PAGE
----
Take a class in philosophy or logic and eventually you’ll hear the phrase “Similarity does not equal sameness.” Consider, for example, a kitchen chair and a cocker spaniel. Both have four legs and a back. They are, in some ways, similar, but they are not the same. Take a person and a book – each has a spine. They may be similar but are obviously not the same.
So it is with Christianity and mythology. It is often claimed that the biblical accounts of Jesus are traceable to the mythology of the ancient world. Claims that Christianity borrowed from Greek and Roman paganism ring out in many classrooms. On the surface, similarities may appear; but this does not equal sameness.
The sameness idea assumes that Jesus’s followers added to His mystique by mirroring elements from ancient legends. Greek and Roman myths of hero-gods are assumed by some to have been the primary source material from which early disciples drew inspiration in their attempt to spin their story of Christ. But the record of history shows otherwise – compellingly so.
It is evident that within the lifetimes of the earliest disciples (eyewitnesses who had seen Jesus before His death and after His resurrection), great care was taken to emphasize that Jesus was being taught about with accuracy. His followers did believe that He was God and that He had done miracles in their midst, but the disciples were not blind dupes inventing just one more brand of paganism. The words of Christ and assertions about Him were based on historical events that real people had actually seen and heard.
Skeptics often assert that the apostle Paul was a sort of revisionist who gathered various ideas to “found” Christianity. Over the last two centuries, liberal scholars have theorized that Paul meshed details about Christianity (which may or may not have been historical) with existing pagan beliefs and practices. The resulting amalgam was a new type of religion, one that we now call the Christian gospel.
But this naturalistic explaining away of the gospel doesn’t measure up with the known facts. The false belief that Christians borrowed from the paganism of their times rests on the assumption that mystery religions were pervasive and influential in Palestine during the first century.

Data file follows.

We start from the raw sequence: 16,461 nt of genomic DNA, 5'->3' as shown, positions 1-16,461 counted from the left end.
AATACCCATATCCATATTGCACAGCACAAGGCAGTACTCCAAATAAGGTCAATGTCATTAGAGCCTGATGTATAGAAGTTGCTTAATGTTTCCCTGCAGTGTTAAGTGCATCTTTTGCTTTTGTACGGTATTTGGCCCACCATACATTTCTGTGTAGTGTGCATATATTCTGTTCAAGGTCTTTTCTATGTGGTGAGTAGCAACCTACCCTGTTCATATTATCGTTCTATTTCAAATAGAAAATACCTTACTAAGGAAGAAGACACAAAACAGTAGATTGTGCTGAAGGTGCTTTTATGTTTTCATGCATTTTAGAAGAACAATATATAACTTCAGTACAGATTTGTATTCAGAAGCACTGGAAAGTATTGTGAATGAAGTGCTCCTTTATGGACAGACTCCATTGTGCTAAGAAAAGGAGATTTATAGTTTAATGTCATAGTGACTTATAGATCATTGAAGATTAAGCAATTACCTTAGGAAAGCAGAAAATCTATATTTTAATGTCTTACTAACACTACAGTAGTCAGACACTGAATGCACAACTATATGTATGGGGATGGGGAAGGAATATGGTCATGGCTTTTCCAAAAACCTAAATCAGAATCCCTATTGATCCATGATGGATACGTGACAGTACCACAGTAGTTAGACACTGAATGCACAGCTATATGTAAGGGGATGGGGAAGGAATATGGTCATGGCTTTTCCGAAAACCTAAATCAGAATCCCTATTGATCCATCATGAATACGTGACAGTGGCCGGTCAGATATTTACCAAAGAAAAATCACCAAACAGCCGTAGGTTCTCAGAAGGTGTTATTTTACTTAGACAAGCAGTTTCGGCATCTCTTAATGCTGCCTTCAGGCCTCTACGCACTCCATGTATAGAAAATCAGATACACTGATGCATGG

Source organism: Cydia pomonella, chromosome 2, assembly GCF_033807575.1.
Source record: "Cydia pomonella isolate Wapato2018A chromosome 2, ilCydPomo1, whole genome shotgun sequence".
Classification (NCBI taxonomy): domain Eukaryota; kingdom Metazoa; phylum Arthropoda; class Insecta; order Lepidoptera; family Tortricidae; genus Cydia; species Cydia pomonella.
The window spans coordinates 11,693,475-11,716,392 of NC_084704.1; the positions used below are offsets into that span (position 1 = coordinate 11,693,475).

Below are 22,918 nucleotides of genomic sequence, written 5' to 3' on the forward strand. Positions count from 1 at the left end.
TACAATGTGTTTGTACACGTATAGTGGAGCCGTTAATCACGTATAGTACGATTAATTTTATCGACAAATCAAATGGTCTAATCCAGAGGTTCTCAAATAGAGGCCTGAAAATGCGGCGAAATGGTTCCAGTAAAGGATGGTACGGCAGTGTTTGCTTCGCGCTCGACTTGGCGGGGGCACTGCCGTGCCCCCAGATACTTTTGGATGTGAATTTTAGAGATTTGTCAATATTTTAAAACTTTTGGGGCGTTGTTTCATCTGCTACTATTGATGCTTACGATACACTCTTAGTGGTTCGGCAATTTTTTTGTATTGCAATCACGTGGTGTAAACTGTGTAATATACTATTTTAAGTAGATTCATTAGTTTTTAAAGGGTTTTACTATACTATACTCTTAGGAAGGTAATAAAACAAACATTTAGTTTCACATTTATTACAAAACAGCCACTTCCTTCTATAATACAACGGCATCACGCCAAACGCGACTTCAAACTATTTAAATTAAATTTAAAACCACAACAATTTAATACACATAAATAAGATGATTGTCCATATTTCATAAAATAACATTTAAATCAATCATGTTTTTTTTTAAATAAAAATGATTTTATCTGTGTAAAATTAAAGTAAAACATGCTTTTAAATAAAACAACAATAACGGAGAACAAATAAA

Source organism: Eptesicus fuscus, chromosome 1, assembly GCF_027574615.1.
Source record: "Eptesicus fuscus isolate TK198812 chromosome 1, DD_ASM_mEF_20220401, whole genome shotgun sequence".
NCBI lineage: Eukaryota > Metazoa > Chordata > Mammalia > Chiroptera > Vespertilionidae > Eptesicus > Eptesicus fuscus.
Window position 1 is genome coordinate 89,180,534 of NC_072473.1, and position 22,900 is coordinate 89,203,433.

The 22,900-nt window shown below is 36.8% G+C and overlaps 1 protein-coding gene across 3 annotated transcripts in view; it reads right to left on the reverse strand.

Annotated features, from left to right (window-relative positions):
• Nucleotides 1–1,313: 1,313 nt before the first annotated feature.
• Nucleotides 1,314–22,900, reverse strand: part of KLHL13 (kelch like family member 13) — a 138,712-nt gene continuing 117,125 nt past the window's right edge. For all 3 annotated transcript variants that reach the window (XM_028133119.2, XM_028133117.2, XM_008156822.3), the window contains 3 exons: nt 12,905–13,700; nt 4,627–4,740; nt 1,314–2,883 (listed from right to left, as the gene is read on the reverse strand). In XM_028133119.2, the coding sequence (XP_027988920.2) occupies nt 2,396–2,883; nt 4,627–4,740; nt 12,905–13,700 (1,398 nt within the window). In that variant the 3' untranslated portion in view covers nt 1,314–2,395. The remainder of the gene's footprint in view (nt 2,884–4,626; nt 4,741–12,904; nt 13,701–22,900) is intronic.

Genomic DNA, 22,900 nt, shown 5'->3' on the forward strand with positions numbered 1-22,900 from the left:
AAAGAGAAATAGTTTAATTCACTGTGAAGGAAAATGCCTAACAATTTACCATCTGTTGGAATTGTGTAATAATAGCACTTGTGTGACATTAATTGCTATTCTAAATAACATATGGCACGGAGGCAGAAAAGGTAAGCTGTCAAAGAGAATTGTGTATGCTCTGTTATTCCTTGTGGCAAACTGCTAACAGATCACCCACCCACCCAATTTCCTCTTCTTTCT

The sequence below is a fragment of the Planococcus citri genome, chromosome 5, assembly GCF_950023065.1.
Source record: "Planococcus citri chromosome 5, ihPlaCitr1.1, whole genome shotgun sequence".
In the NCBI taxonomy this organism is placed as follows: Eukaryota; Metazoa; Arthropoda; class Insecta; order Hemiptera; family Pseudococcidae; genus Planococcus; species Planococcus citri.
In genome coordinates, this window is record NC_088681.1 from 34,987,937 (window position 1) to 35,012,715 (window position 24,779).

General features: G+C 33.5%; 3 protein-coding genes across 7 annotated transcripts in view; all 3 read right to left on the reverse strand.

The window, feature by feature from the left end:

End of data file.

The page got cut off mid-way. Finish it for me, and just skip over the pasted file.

Philosopher Albert Schweitzer concluded of those who interpret Christianity in this manner: “They manufacture out of the various fragments of information a kind of universal mystery religion which never existed, least of all in Paul’s day.”
C.S. Lewis also rejected the mystery religion thesis, observing that Christianity originated “in a circle where no trace of the nature religion was present.”
In the New Testament, 2 Peter 1:16 (KJV) demonstrates the solid base on which Christian faith rests: “For we have not followed cunningly devised fables, when we made known unto you the power and coming of our Lord Jesus Christ but were eyewitnesses of His majesty.”
I love the Christmas hymn “Hark, the Herald Angels Sing,” co-written by 18th century Christian leaders John Wesley and George Whitefield. In poetry, both orthodox and sublime, the song speaks of Christ’s coming: “Veiled in flesh the Godhead see / Hail, the Incarnate Deity.” Meaning: Jesus Christ’s birth, life, and teachings were historical events corroborated by eyewitness testimony.
It does not matter that many years separate us from the earliest Christians. Time, distance, and revisionist spin do not negate the historical and personal nature of Jesus’s coming. Christianity is about the literal arrival of history’s most important figure, the Messiah who bears life’s most relevant message. In Jesus, historical fact becomes present reality – for all who will believe.
Learn more about Alex McFarland’s ministry and resources at alexmcfarland.com.
His latest book is The Assault on America: How To Defend Our Nation Before It’s Too Late. He co-hosts Exploring the Word, a live Bible teaching series heard M-F from 3-4 p.m. CT on American Family Radio.
(Editor's Note: This originally appeared in the December 2020 print edition of the AFA Journal and is also online HERE. It is used with permission.)